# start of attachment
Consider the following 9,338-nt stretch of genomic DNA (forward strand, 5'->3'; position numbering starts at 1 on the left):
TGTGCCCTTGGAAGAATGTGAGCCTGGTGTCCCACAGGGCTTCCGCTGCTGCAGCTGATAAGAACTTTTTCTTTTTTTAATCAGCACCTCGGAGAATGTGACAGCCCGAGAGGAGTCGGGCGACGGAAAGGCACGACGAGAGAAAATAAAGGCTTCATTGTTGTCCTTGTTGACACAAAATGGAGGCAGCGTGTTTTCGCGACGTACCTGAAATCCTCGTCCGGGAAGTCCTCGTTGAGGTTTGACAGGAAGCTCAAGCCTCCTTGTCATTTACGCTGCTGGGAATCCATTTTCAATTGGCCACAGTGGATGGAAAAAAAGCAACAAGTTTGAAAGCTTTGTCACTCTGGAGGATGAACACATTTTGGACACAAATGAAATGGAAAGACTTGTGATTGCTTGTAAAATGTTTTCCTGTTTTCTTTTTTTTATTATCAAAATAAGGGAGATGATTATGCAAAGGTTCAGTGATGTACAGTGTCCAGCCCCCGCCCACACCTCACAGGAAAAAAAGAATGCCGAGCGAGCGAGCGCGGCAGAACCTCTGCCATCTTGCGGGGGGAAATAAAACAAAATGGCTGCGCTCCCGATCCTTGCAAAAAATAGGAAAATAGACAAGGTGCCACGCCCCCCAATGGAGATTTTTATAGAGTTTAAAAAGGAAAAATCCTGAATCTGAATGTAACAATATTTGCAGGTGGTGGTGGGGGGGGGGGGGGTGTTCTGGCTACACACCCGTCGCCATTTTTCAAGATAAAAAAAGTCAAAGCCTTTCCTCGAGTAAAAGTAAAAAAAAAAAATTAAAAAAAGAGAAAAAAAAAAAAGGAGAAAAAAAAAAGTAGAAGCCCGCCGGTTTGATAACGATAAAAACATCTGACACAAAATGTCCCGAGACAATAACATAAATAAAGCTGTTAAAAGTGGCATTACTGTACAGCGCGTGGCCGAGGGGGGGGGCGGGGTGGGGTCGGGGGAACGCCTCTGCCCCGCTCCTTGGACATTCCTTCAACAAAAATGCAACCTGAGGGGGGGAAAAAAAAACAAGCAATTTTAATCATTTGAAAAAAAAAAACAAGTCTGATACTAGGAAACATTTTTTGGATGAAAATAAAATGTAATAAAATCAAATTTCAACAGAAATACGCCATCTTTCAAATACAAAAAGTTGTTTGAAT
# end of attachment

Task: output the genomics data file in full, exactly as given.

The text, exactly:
Consider the following 9,338-nt stretch of genomic DNA (forward strand, 5'->3'; position numbering starts at 1 on the left):
TGTGCCCTTGGAAGAATGTGAGCCTGGTGTCCCACAGGGCTTCCGCTGCTGCAGCTGATAAGAACTTTTTCTTTTTTTAATCAGCACCTCGGAGAATGTGACAGCCCGAGAGGAGTCGGGCGACGGAAAGGCACGACGAGAGAAAATAAAGGCTTCATTGTTGTCCTTGTTGACACAAAATGGAGGCAGCGTGTTTTCGCGACGTACCTGAAATCCTCGTCCGGGAAGTCCTCGTTGAGGTTTGACAGGAAGCTCAAGCCTCCTTGTCATTTACGCTGCTGGGAATCCATTTTCAATTGGCCACAGTGGATGGAAAAAAAGCAACAAGTTTGAAAGCTTTGTCACTCTGGAGGATGAACACATTTTGGACACAAATGAAATGGAAAGACTTGTGATTGCTTGTAAAATGTTTTCCTGTTTTCTTTTTTTTATTATCAAAATAAGGGAGATGATTATGCAAAGGTTCAGTGATGTACAGTGTCCAGCCCCCGCCCACACCTCACAGGAAAAAAAGAATGCCGAGCGAGCGAGCGCGGCAGAACCTCTGCCATCTTGCGGGGGGAAATAAAACAAAATGGCTGCGCTCCCGATCCTTGCAAAAAATAGGAAAATAGACAAGGTGCCACGCCCCCCAATGGAGATTTTTATAGAGTTTAAAAAGGAAAAATCCTGAATCTGAATGTAACAATATTTGCAGGTGGTGGTGGGGGGGGGGGGGGTGTTCTGGCTACACACCCGTCGCCATTTTTCAAGATAAAAAAAGTCAAAGCCTTTCCTCGAGTAAAAGTAAAAAAAAAAAATTAAAAAAAGAGAAAAAAAAAAAAGGAGAAAAAAAAAAGTAGAAGCCCGCCGGTTTGATAACGATAAAAACATCTGACACAAAATGTCCCGAGACAATAACATAAATAAAGCTGTTAAAAGTGGCATTACTGTACAGCGCGTGGCCGAGGGGGGGGGCGGGGTGGGGTCGGGGGAACGCCTCTGCCCCGCTCCTTGGACATTCCTTCAACAAAAATGCAACCTGAGGGGGGGAAAAAAAAACAAGCAATTTTAATCATTTGAAAAAAAAAAACAAGTCTGATACTAGGAAACATTTTTTGGATGAAAATAAAATGTAATAAAATCAAATTTCAACAGAAATACGCCATCTTTCAAATACAAAAAGTTGTTTGAAT